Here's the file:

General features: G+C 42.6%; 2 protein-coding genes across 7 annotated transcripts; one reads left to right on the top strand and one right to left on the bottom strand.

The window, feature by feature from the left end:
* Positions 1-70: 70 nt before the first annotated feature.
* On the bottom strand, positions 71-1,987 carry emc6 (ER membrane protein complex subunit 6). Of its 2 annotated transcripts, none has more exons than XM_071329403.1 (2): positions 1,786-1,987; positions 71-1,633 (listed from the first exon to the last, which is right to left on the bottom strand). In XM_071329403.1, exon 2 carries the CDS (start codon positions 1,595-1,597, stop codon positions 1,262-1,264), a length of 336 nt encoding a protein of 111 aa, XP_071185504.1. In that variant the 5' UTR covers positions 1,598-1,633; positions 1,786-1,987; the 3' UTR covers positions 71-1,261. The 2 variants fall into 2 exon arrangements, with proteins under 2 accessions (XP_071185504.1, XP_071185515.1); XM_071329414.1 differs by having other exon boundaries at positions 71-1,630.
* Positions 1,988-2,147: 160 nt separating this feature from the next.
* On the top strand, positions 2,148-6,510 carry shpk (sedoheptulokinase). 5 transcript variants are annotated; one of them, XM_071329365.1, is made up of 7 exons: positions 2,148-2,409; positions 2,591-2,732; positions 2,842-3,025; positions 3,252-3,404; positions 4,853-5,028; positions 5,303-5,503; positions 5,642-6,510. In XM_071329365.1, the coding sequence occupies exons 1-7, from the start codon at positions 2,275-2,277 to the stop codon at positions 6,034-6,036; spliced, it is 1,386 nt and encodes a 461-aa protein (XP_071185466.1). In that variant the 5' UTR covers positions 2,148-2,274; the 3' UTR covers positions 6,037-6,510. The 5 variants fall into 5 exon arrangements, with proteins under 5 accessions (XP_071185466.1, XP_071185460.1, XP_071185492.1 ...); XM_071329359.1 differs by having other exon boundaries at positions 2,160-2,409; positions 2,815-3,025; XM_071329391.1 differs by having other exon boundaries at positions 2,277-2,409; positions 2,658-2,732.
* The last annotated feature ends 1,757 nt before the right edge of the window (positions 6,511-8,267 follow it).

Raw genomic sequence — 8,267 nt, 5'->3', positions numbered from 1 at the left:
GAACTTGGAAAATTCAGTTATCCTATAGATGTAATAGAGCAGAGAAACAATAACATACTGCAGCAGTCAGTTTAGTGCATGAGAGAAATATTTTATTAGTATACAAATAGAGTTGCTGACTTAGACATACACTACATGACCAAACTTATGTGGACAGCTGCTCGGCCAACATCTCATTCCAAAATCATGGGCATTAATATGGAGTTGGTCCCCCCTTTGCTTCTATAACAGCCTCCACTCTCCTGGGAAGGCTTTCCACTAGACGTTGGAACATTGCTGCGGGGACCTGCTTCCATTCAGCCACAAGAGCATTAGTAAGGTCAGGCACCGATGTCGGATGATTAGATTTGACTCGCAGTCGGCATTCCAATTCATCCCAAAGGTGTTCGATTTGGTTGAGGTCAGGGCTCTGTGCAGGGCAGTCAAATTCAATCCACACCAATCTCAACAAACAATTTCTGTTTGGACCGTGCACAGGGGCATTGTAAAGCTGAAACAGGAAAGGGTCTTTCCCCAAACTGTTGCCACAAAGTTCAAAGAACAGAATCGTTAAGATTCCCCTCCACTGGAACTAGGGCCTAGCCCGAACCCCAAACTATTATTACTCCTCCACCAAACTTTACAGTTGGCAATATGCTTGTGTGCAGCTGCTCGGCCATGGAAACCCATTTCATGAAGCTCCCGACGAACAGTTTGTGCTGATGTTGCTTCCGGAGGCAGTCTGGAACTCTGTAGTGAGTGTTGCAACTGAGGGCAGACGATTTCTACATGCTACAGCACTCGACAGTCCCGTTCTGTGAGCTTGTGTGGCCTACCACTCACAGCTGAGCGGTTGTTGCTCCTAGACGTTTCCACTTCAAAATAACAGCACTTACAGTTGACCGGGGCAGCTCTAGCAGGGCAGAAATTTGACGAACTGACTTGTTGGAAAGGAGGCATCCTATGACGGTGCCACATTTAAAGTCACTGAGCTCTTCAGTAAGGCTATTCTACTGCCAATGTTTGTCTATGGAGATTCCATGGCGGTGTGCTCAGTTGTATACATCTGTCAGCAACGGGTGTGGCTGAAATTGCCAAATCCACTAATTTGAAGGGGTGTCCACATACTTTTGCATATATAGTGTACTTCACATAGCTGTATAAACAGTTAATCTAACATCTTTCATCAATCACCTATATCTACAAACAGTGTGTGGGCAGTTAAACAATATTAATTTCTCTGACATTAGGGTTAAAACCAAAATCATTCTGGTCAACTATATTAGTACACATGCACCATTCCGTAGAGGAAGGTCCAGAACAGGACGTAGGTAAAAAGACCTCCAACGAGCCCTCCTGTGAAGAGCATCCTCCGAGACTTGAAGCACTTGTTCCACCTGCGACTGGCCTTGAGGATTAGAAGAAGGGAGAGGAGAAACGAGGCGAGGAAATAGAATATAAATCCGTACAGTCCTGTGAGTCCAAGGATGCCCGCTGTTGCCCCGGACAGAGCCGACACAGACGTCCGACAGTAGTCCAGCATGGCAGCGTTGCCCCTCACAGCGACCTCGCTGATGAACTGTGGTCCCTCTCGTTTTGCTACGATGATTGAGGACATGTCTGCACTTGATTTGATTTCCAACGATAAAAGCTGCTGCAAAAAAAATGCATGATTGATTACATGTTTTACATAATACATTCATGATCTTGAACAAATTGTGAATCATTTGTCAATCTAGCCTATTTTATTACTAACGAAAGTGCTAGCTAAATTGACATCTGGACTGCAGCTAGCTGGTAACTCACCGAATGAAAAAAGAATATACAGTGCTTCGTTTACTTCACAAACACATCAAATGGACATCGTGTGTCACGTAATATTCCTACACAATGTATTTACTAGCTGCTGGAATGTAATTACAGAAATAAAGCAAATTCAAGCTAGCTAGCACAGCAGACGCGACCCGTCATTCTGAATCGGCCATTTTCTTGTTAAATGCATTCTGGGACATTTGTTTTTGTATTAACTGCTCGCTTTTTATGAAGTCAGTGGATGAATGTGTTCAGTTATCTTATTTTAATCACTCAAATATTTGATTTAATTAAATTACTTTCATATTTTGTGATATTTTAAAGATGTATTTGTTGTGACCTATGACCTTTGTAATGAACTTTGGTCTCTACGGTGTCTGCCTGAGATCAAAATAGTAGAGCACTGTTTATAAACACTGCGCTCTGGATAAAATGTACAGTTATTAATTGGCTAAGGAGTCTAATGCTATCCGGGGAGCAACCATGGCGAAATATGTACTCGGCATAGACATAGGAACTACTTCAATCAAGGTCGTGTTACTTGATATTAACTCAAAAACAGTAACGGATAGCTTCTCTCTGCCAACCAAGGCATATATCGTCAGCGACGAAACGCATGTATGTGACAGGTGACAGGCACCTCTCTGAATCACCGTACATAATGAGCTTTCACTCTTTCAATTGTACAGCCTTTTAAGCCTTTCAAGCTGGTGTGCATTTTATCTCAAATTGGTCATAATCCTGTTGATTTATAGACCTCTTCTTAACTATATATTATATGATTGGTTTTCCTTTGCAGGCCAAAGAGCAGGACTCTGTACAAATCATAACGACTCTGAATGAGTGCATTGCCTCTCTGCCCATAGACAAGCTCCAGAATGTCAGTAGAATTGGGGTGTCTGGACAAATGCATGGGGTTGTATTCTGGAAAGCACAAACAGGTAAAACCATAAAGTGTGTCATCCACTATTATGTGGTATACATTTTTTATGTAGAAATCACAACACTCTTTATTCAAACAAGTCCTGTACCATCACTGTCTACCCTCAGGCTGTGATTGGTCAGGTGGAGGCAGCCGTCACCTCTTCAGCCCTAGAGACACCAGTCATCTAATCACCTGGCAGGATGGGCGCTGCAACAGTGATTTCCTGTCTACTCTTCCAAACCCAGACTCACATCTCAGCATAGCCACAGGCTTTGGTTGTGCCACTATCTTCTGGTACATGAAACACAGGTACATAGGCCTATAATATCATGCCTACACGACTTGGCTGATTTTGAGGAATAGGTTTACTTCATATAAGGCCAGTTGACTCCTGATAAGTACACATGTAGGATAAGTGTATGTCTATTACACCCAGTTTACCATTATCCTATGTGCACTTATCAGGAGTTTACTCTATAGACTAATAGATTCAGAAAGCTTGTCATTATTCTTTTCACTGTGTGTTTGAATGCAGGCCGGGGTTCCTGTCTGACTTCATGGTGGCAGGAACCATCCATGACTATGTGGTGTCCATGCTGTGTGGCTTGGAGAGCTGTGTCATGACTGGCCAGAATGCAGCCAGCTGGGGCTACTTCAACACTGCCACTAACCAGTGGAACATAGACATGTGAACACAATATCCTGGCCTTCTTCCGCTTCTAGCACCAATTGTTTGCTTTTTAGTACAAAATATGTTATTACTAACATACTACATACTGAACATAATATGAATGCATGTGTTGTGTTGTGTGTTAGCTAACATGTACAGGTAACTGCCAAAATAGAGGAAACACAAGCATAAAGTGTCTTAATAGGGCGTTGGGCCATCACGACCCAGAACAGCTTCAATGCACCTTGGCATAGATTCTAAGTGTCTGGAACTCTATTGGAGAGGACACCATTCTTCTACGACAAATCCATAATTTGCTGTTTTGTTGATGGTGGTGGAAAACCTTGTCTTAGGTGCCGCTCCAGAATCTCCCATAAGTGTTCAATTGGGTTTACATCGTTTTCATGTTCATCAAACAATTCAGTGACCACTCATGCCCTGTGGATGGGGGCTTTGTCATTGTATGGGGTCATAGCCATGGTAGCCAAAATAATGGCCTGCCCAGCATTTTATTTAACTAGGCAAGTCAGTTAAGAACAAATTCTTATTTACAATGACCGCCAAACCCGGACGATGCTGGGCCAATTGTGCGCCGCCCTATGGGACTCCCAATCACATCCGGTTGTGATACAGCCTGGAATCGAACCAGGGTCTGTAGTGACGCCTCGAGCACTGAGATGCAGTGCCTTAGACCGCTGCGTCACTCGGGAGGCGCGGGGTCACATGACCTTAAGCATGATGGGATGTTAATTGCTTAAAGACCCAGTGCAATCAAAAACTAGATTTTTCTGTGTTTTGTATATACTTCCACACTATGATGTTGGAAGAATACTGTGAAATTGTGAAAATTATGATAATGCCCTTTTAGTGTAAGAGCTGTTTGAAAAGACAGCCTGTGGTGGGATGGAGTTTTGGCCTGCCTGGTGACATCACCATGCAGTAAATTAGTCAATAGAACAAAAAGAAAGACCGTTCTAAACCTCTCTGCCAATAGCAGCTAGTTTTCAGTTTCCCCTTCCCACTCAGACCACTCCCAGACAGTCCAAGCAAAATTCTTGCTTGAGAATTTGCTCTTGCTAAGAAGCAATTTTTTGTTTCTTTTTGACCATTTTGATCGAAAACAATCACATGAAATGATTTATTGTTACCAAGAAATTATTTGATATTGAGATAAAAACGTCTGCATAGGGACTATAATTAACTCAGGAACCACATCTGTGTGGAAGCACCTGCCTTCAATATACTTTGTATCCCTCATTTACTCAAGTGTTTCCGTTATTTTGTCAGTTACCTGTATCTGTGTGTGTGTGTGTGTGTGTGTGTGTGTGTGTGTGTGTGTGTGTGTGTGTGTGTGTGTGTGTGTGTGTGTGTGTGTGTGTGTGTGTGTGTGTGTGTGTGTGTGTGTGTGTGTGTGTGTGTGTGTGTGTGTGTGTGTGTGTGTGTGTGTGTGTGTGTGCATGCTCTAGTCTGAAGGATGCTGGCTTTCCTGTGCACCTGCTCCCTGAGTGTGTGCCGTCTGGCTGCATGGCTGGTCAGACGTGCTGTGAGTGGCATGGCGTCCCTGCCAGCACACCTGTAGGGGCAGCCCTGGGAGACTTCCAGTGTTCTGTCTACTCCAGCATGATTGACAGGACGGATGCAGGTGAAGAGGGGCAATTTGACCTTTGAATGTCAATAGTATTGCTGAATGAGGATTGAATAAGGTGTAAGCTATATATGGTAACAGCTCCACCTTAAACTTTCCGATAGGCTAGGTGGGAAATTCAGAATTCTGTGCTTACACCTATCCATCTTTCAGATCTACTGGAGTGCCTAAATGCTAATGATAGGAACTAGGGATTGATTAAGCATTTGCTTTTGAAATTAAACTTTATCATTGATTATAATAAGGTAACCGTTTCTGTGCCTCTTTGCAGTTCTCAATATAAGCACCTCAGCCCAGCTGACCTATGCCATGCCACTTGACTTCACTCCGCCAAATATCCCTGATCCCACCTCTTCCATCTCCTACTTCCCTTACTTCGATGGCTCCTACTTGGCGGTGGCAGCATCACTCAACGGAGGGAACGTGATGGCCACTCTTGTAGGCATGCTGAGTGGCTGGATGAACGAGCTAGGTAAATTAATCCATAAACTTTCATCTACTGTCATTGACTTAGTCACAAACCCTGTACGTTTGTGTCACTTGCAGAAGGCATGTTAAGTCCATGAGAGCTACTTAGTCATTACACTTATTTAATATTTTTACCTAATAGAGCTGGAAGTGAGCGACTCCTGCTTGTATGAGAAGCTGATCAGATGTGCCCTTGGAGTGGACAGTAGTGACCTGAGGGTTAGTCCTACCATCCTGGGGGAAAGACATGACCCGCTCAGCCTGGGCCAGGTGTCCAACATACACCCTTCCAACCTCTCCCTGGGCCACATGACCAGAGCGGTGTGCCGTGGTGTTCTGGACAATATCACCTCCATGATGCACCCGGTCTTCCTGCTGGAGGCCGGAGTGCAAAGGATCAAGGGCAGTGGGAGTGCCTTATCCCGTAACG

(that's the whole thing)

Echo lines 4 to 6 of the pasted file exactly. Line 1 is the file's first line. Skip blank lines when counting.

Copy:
* On the bottom strand, positions 71-1,987 carry emc6 (ER membrane protein complex subunit 6). Of its 2 annotated transcripts, none has more exons than XM_071329403.1 (2): positions 1,786-1,987; positions 71-1,633 (listed from the first exon to the last, which is right to left on the bottom strand). In XM_071329403.1, exon 2 carries the CDS (start codon positions 1,595-1,597, stop codon positions 1,262-1,264), a length of 336 nt encoding a protein of 111 aa, XP_071185504.1. In that variant the 5' UTR covers positions 1,598-1,633; positions 1,786-1,987; the 3' UTR covers positions 71-1,261. The 2 variants fall into 2 exon arrangements, with proteins under 2 accessions (XP_071185504.1, XP_071185515.1); XM_071329414.1 differs by having other exon boundaries at positions 71-1,630.
* Positions 1,988-2,147: 160 nt separating this feature from the next.
* On the top strand, positions 2,148-6,510 carry shpk (sedoheptulokinase). 5 transcript variants are annotated; one of them, XM_071329365.1, is made up of 7 exons: positions 2,148-2,409; positions 2,591-2,732; positions 2,842-3,025; positions 3,252-3,404; positions 4,853-5,028; positions 5,303-5,503; positions 5,642-6,510. In XM_071329365.1, the coding sequence occupies exons 1-7, from the start codon at positions 2,275-2,277 to the stop codon at positions 6,034-6,036; spliced, it is 1,386 nt and encodes a 461-aa protein (XP_071185466.1). In that variant the 5' UTR covers positions 2,148-2,274; the 3' UTR covers positions 6,037-6,510. The 5 variants fall into 5 exon arrangements, with proteins under 5 accessions (XP_071185466.1, XP_071185460.1, XP_071185492.1 ...); XM_071329359.1 differs by having other exon boundaries at positions 2,160-2,409; positions 2,815-3,025; XM_071329391.1 differs by having other exon boundaries at positions 2,277-2,409; positions 2,658-2,732.